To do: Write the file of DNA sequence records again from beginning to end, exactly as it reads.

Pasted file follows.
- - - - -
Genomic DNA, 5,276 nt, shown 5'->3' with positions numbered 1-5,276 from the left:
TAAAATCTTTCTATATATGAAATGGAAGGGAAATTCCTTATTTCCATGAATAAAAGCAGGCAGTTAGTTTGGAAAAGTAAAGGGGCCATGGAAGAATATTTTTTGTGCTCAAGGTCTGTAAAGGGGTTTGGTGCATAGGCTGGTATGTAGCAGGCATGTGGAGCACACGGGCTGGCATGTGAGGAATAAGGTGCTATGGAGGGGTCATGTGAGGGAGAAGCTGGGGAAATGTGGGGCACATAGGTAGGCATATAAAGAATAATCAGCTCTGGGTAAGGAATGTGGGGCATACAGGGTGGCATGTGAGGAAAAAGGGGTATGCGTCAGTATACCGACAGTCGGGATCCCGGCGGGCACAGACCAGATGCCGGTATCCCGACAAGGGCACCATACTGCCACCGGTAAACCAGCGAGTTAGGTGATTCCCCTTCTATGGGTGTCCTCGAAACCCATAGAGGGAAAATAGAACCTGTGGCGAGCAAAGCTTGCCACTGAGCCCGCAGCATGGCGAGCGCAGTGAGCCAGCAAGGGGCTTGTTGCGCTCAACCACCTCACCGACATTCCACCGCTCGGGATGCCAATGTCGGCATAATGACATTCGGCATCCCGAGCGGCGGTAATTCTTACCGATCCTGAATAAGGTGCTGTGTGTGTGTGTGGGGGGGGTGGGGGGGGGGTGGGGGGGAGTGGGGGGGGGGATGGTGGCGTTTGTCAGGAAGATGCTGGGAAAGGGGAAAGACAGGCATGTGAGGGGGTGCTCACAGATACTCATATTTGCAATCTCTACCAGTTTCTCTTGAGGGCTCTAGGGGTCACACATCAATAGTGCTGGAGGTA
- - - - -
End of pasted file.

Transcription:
Genomic DNA, 5,276 nt, shown 5'->3' with positions numbered 1-5,276 from the left:
TAAAATCTTTCTATATATGAAATGGAAGGGAAATTCCTTATTTCCATGAATAAAAGCAGGCAGTTAGTTTGGAAAAGTAAAGGGGCCATGGAAGAATATTTTTTGTGCTCAAGGTCTGTAAAGGGGTTTGGTGCATAGGCTGGTATGTAGCAGGCATGTGGAGCACACGGGCTGGCATGTGAGGAATAAGGTGCTATGGAGGGGTCATGTGAGGGAGAAGCTGGGGAAATGTGGGGCACATAGGTAGGCATATAAAGAATAATCAGCTCTGGGTAAGGAATGTGGGGCATACAGGGTGGCATGTGAGGAAAAAGGGGTATGCGTCAGTATACCGACAGTCGGGATCCCGGCGGGCACAGACCAGATGCCGGTATCCCGACAAGGGCACCATACTGCCACCGGTAAACCAGCGAGTTAGGTGATTCCCCTTCTATGGGTGTCCTCGAAACCCATAGAGGGAAAATAGAACCTGTGGCGAGCAAAGCTTGCCACTGAGCCCGCAGCATGGCGAGCGCAGTGAGCCAGCAAGGGGCTTGTTGCGCTCAACCACCTCACCGACATTCCACCGCTCGGGATGCCAATGTCGGCATAATGACATTCGGCATCCCGAGCGGCGGTAATTCTTACCGATCCTGAATAAGGTGCTGTGTGTGTGTGTGGGGGGGGTGGGGGGGGGGTGGGGGGGAGTGGGGGGGGGGATGGTGGCGTTTGTCAGGAAGATGCTGGGAAAGGGGAAAGACAGGCATGTGAGGGGGTGCTCACAGATACTCATATTTGCAATCTCTACCAGTTTCTCTTGAGGGCTCTAGGGGTCACACATCAATAGTGCTGGAGGTA